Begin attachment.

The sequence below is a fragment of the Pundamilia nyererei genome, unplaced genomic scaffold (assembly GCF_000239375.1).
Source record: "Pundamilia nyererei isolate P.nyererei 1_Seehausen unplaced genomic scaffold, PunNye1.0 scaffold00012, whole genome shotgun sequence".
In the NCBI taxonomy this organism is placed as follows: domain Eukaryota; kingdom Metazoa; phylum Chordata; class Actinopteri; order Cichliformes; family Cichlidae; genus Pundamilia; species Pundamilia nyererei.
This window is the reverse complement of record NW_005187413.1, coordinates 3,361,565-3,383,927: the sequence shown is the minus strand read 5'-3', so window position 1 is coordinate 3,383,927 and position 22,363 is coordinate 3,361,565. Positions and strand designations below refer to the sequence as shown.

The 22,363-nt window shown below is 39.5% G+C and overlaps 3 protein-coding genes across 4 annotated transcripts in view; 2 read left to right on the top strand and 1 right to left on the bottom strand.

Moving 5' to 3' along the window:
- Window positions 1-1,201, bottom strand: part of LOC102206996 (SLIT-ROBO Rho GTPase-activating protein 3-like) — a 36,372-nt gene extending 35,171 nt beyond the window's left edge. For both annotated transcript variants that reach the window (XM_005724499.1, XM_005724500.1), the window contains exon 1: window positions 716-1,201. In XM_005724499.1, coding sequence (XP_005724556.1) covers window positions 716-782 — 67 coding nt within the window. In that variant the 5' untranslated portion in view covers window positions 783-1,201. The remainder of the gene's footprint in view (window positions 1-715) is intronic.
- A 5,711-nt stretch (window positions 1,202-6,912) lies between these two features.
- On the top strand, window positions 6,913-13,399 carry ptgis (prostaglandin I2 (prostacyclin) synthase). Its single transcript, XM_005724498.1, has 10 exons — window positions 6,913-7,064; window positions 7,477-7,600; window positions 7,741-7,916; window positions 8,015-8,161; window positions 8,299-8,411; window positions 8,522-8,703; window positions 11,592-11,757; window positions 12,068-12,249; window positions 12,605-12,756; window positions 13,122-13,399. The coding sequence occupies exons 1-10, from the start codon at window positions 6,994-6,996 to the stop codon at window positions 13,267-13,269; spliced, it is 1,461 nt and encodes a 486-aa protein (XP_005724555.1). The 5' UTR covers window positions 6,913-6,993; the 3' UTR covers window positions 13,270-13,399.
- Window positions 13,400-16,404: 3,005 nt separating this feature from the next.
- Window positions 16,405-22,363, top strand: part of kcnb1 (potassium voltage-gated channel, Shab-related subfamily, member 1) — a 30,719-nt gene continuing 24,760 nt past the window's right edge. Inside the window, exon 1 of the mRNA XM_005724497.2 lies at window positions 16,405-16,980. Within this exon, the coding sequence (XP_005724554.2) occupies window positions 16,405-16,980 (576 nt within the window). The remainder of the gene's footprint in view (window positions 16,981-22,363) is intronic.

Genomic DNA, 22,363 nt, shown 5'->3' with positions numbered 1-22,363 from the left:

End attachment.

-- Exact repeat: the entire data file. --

The sequence below is a fragment of the Pundamilia nyererei genome, unplaced genomic scaffold (assembly GCF_000239375.1).
Source record: "Pundamilia nyererei isolate P.nyererei 1_Seehausen unplaced genomic scaffold, PunNye1.0 scaffold00012, whole genome shotgun sequence".
In the NCBI taxonomy this organism is placed as follows: domain Eukaryota; kingdom Metazoa; phylum Chordata; class Actinopteri; order Cichliformes; family Cichlidae; genus Pundamilia; species Pundamilia nyererei.
This window is the reverse complement of record NW_005187413.1, coordinates 3,361,565-3,383,927: the sequence shown is the minus strand read 5'-3', so window position 1 is coordinate 3,383,927 and position 22,363 is coordinate 3,361,565. Positions and strand designations below refer to the sequence as shown.

The 22,363-nt window shown below is 39.5% G+C and overlaps 3 protein-coding genes across 4 annotated transcripts in view; 2 read left to right on the top strand and 1 right to left on the bottom strand.

Moving 5' to 3' along the window:
- Window positions 1-1,201, bottom strand: part of LOC102206996 (SLIT-ROBO Rho GTPase-activating protein 3-like) — a 36,372-nt gene extending 35,171 nt beyond the window's left edge. For both annotated transcript variants that reach the window (XM_005724499.1, XM_005724500.1), the window contains exon 1: window positions 716-1,201. In XM_005724499.1, coding sequence (XP_005724556.1) covers window positions 716-782 — 67 coding nt within the window. In that variant the 5' untranslated portion in view covers window positions 783-1,201. The remainder of the gene's footprint in view (window positions 1-715) is intronic.
- A 5,711-nt stretch (window positions 1,202-6,912) lies between these two features.
- On the top strand, window positions 6,913-13,399 carry ptgis (prostaglandin I2 (prostacyclin) synthase). Its single transcript, XM_005724498.1, has 10 exons — window positions 6,913-7,064; window positions 7,477-7,600; window positions 7,741-7,916; window positions 8,015-8,161; window positions 8,299-8,411; window positions 8,522-8,703; window positions 11,592-11,757; window positions 12,068-12,249; window positions 12,605-12,756; window positions 13,122-13,399. The coding sequence occupies exons 1-10, from the start codon at window positions 6,994-6,996 to the stop codon at window positions 13,267-13,269; spliced, it is 1,461 nt and encodes a 486-aa protein (XP_005724555.1). The 5' UTR covers window positions 6,913-6,993; the 3' UTR covers window positions 13,270-13,399.
- Window positions 13,400-16,404: 3,005 nt separating this feature from the next.
- Window positions 16,405-22,363, top strand: part of kcnb1 (potassium voltage-gated channel, Shab-related subfamily, member 1) — a 30,719-nt gene continuing 24,760 nt past the window's right edge. Inside the window, exon 1 of the mRNA XM_005724497.2 lies at window positions 16,405-16,980. Within this exon, the coding sequence (XP_005724554.2) occupies window positions 16,405-16,980 (576 nt within the window). The remainder of the gene's footprint in view (window positions 16,981-22,363) is intronic.

Genomic DNA, 22,363 nt, shown 5'->3' with positions numbered 1-22,363 from the left: